USL 73, New Orleans 69

CAJUNDOME  February 23, 1994

The Cajundome opened in November of 1985.  In that season, the final for Bobby Paschal, the Cajuns defeated the University of New Orleans.

The next season, Marty Fletcher took over as the Cajuns' head coach.  And, playing as an independent with a decimated roster, Fletcher lost to UNO teams.

In the second year of the American South Conference, UNO hired the head coach from Idaho, Tim Floyd, a Louisiana Tech graduate to continue what had been a pretty good program.  And, Floyd had immediate success.  But, most of his consistent success was against the Cajuns in their home arena.

Year after year.

The crowds at the Dome were the best when UNO came to town.  And, Cajuns fans learned to love to hate Floyd, whose intensity and sideline antics riled the Cajuns' fans to no end.

But what riled them most of all was Floyd always won at the Cajundome.

Even in the magical 1991-92 season, when the Privateers finished seventh in the league and the Cajuns won a share of the Sun Belt title, Floyd's team won in the Cajundome.  Now, the Cajuns did beat the Privateers twice that season, at the Lakefront Arena and at the Mississippi Coast Coliseum, site of the Sun Belt Conference basketball tournament.

But not at the Dome.

The following season, UNO went 18-0 in the regular season and won in Lafayette again.

And, on January 29, 1994, it was Floyd and UNO besting Fletcher and the Cajuns again, this time at the Lakefront.  That made Fletcher's record against UNO 4-22.

Then on February 23, 1994, the Cajuns honored four of the most decorated seniors in Cajuns' history.  Three of them (Michael Allen, Byron Starks and the late Tony Moore) were in the 1,000 point club.  The fourth (Shawn Griggs) was the all-time steals leader in Cajuns history.  Over 8.000 fans turned out for those seniors, and to see if the Privateers would spoil Senior Night.  As the ceremonies started, Floyd took his team out of the arena and re-entered when it was time for the game to start.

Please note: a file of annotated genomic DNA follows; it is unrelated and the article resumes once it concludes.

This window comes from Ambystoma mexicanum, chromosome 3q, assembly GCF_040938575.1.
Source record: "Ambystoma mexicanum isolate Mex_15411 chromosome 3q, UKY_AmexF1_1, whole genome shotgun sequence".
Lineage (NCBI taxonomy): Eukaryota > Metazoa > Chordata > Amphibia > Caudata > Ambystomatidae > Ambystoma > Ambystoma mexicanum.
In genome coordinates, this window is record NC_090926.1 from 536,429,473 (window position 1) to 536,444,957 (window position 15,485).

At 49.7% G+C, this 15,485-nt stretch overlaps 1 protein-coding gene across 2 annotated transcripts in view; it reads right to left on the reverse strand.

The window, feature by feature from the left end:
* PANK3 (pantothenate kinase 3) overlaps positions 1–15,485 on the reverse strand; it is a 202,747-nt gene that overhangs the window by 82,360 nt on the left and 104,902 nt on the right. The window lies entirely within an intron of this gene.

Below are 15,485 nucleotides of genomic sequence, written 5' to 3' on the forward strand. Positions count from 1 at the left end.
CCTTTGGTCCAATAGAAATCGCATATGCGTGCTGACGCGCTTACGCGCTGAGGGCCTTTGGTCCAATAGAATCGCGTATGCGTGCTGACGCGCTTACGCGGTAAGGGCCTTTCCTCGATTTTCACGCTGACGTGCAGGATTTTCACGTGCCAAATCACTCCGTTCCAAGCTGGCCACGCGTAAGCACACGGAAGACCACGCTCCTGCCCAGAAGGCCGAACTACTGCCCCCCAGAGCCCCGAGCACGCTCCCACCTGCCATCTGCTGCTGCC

And the Privateers came out on fire.

UNO took a fourteen point lead in the first half.  But the Cajuns, led as usual by Allen and Starks, cut the lead to two at halftime, 38-36.  The game remained nip and tuck in the second half with UNO leading 60-57.  But a free throw by Brian Collins and a jumper by Starks tied the game at 60 and started an eight point Cajuns' run, culminating with an Allen 3-pointer.  Allen wound up scoring nine of his 25 points in the final three minutes, including a running jumper with :22 left to give the Cajuns a five point lead.  Barry Bowman collected the rebound on the next UNO possession and got the ball to Allen, who was fouled with six seconds left.

Finally it had happened.  Allen and Starks, who combined for 49 of the Cajuns 73 points, looked up at the scoreboard and embraced at mid-court.  Allen hit the two freebies before a meaningless three pointer at the buzzer  made the final four point margin.

Griggs added ten points for the Cajuns as did Collins, who also tallied 16 rebounds as the Cajuns won the rebounding battle for the first time in fifteen games.  USL only turned the ball over six times, just once in the second half.  Tony Moore only scored two points, but shared in the senior limelight on a magical night at the Cajundome.

No one knew it at the time, but it would be Floyd's last appearance at the 'Dome.  UNO would lose again to the Cajuns in the semifinals of the conference tournament, the only time the Cajuns won consecutive games in the series against Floyd.  After the season, Floyd left UNO for Iowa State.

A couple of years ago I happened to run into Floyd at the El Paso Airport.  I knew he wouldn't remember me, so I re-introduced myself.  He smiled and said he remembered the great crowds and great games between USL and UNO and said how much he loved playing in Lafayette.

"That's because you always won," I said.

Floyd laughed.  "Yeah, but not the last time."


( NCAA Box Score and USL game notes contributed to this story.)


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